This is not the time to be seeing common loons in their full breeding regalia, bright, glowing red eye, smooth jet black plumage and that telltale black striped white band around its neck — and it certainly isn’t the time for it to yodel and court and woo the ladies.
But seeing a common loon even in its winter plumage — and then hearing it yodel — on a cold November day — made me think, spring will come again. And that is very difficult up here in northern Illinois where the winters can be brutal.
My husband and I went to Bangs Lake recently to see migrating ducks, grebes and loons — oodles of coots graced much of the water — their black bodies and white bills seemed to fill the entire space. But amongst them were male and female hooded mergansers, northern shovelers, horned grebes, ruddy ducks and other lovely waterfowl.
We also saw four common loons — in their winter plumage. See the photo above — they are brownish this time of year with dirty white chests, throats and necks. They huddled quietly together, perhaps anticipating their next dive for food and knowing intrinsically they would be flying even farther south as the winter progressed.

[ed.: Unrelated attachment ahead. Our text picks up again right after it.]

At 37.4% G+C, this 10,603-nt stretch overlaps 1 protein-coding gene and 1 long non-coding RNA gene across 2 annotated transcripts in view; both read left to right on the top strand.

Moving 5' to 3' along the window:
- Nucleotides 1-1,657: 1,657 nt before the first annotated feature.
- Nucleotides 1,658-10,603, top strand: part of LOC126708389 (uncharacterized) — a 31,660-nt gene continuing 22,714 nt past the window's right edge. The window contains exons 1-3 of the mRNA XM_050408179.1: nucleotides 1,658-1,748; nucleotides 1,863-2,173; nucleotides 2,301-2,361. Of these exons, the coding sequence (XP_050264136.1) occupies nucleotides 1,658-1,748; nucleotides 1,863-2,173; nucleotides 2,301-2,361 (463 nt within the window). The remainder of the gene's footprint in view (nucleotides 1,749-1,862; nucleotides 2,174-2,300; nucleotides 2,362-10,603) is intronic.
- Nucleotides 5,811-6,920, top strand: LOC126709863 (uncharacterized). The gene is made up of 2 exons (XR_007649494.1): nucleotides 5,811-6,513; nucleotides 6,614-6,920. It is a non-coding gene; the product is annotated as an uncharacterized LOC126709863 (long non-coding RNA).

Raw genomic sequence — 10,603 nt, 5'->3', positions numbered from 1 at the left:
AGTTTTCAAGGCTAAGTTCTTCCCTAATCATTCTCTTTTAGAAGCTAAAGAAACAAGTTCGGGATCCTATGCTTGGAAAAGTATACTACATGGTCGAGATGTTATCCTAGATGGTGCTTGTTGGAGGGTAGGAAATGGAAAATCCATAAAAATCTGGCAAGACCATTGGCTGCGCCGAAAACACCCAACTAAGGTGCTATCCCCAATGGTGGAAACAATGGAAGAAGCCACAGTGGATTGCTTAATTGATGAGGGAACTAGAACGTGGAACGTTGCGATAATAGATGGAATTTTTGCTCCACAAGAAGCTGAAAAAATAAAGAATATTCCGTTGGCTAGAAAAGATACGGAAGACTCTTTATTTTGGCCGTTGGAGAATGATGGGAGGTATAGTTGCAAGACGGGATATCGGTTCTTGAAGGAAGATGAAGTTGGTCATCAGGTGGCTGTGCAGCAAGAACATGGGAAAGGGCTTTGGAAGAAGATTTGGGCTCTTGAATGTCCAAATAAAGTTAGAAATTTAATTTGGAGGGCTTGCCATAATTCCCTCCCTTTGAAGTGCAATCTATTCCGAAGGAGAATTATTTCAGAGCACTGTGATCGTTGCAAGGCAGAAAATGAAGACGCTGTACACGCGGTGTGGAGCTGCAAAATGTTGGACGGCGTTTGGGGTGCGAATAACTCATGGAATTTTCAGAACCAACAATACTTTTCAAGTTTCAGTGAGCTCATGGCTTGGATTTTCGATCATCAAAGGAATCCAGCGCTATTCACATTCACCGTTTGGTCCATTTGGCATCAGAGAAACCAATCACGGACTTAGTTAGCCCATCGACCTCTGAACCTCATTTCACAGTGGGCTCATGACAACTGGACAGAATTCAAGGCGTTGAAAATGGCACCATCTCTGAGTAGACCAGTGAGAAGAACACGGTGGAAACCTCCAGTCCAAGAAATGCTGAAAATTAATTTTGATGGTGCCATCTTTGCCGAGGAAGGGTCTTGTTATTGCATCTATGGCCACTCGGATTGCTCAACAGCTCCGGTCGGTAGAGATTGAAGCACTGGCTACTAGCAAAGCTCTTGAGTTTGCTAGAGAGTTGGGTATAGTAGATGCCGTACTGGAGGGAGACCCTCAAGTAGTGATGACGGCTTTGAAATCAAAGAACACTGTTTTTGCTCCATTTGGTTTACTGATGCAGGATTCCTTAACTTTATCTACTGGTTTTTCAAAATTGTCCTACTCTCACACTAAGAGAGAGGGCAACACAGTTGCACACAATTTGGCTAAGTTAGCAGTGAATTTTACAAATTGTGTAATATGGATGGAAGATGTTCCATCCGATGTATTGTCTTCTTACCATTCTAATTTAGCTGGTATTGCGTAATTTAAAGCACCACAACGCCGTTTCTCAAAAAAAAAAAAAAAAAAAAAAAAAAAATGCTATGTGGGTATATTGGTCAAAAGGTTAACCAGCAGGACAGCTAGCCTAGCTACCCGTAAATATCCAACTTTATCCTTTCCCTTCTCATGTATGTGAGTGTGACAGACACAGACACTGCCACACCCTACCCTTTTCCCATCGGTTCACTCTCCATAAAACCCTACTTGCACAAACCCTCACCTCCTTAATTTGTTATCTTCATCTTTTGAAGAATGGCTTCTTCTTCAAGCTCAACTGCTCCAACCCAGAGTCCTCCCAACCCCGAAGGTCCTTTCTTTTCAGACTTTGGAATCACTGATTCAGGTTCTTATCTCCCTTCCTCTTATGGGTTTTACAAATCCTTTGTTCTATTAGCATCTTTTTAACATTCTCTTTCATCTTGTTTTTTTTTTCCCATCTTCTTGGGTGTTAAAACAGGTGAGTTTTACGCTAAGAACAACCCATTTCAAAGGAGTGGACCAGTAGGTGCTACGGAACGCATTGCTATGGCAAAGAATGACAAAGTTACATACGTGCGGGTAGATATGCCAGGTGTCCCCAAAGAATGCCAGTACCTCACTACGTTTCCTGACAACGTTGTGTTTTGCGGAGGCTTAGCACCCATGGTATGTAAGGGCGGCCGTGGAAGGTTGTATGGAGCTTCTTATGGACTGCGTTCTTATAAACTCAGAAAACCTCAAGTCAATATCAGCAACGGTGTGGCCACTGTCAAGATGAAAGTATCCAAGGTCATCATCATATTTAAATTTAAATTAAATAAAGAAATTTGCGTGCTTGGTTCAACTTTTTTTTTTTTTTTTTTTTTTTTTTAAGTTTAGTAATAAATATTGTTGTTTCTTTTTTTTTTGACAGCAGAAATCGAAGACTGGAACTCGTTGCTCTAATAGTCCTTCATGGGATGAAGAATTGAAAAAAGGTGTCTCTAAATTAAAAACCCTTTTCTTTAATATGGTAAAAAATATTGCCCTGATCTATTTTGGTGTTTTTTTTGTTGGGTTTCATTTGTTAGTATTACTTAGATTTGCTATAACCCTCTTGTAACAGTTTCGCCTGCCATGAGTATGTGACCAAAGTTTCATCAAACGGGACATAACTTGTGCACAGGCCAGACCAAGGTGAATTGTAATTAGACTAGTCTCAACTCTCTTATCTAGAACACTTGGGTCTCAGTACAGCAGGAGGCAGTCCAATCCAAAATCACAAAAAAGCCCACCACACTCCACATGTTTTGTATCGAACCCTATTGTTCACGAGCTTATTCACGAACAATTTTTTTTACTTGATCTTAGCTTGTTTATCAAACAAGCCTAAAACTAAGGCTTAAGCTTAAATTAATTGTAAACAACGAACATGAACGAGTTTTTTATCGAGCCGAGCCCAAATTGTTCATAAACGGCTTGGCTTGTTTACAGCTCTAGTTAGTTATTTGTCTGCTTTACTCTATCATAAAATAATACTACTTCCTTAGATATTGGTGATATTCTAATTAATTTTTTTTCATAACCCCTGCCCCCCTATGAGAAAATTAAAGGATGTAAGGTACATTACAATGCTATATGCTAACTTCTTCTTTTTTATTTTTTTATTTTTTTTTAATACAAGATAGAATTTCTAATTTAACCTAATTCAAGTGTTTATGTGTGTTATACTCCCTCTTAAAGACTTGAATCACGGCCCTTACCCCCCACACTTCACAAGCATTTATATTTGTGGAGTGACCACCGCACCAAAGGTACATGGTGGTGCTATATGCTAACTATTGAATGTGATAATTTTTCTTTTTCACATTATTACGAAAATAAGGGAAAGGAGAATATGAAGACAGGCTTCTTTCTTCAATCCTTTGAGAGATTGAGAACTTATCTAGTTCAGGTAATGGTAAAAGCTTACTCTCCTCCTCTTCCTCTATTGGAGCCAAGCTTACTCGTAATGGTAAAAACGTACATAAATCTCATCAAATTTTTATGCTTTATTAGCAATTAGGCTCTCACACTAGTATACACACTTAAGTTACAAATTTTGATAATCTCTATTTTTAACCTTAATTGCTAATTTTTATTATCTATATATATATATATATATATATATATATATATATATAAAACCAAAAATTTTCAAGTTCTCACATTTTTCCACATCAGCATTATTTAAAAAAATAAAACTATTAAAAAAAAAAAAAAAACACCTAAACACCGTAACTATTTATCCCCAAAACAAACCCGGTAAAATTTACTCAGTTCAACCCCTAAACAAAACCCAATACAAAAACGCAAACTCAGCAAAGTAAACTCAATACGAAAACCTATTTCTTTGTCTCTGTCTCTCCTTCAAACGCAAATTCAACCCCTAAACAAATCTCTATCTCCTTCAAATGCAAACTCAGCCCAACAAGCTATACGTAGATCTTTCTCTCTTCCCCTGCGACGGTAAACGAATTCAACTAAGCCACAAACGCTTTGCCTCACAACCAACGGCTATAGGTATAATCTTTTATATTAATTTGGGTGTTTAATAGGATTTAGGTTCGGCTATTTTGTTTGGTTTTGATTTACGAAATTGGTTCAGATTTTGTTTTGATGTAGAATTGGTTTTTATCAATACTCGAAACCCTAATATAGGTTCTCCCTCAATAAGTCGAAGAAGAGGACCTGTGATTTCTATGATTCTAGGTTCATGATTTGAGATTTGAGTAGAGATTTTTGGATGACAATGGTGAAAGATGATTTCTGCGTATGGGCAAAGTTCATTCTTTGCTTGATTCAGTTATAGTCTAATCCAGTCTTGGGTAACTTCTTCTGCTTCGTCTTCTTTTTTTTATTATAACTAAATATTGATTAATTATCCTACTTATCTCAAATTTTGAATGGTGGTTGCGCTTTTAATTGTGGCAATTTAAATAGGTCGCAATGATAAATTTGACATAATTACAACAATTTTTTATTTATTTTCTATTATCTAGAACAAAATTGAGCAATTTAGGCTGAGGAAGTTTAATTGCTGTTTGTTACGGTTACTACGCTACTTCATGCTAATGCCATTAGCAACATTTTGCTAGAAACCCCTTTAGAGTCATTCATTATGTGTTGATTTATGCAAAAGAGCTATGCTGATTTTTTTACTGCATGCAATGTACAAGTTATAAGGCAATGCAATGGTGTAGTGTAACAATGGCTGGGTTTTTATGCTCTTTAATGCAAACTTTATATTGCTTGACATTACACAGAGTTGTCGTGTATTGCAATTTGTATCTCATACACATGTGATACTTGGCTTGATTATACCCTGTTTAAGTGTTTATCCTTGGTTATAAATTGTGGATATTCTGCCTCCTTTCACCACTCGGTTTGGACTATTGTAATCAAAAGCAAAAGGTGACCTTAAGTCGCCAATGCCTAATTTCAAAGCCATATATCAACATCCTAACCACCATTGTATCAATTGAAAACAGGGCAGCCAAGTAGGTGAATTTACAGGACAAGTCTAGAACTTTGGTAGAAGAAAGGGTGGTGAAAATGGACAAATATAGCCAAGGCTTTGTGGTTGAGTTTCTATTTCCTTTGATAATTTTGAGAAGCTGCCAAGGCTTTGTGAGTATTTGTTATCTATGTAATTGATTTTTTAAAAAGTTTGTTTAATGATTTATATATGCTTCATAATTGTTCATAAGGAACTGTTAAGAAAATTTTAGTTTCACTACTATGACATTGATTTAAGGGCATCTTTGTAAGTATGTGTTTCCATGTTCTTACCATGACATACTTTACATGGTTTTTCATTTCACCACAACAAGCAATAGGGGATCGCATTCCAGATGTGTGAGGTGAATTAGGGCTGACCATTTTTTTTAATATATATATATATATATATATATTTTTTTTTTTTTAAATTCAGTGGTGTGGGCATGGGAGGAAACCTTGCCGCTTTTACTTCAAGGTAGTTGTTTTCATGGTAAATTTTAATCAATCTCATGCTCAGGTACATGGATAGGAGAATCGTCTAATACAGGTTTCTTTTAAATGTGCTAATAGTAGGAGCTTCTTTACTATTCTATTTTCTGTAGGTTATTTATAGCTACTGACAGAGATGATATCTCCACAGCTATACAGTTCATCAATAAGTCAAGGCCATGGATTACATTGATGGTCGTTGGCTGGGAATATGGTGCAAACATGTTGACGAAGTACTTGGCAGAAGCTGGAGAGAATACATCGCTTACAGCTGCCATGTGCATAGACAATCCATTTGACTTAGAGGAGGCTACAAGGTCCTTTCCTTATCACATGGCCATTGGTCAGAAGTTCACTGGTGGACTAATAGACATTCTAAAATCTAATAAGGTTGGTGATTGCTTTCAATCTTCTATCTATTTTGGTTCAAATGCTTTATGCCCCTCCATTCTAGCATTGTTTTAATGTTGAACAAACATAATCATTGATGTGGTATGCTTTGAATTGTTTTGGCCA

While standing on a sandy beach watching the ducks, we suddenly heard the most haunting wonderful sound. A loon was yodeling — softly, reminiscent of its summer. It yodeled a few times, then stopped, and then yodeled a few times more a minute later. If you have never heard a loon yodel, you are missing out on one of the most spectacular natural wonders in the world — and that deep interior feeling of joy, nostalgia, melancholy and peace all gathered together.
Click here — close your eyes and listen. It won’t be the same as if you are there, but it will be beautiful nonetheless.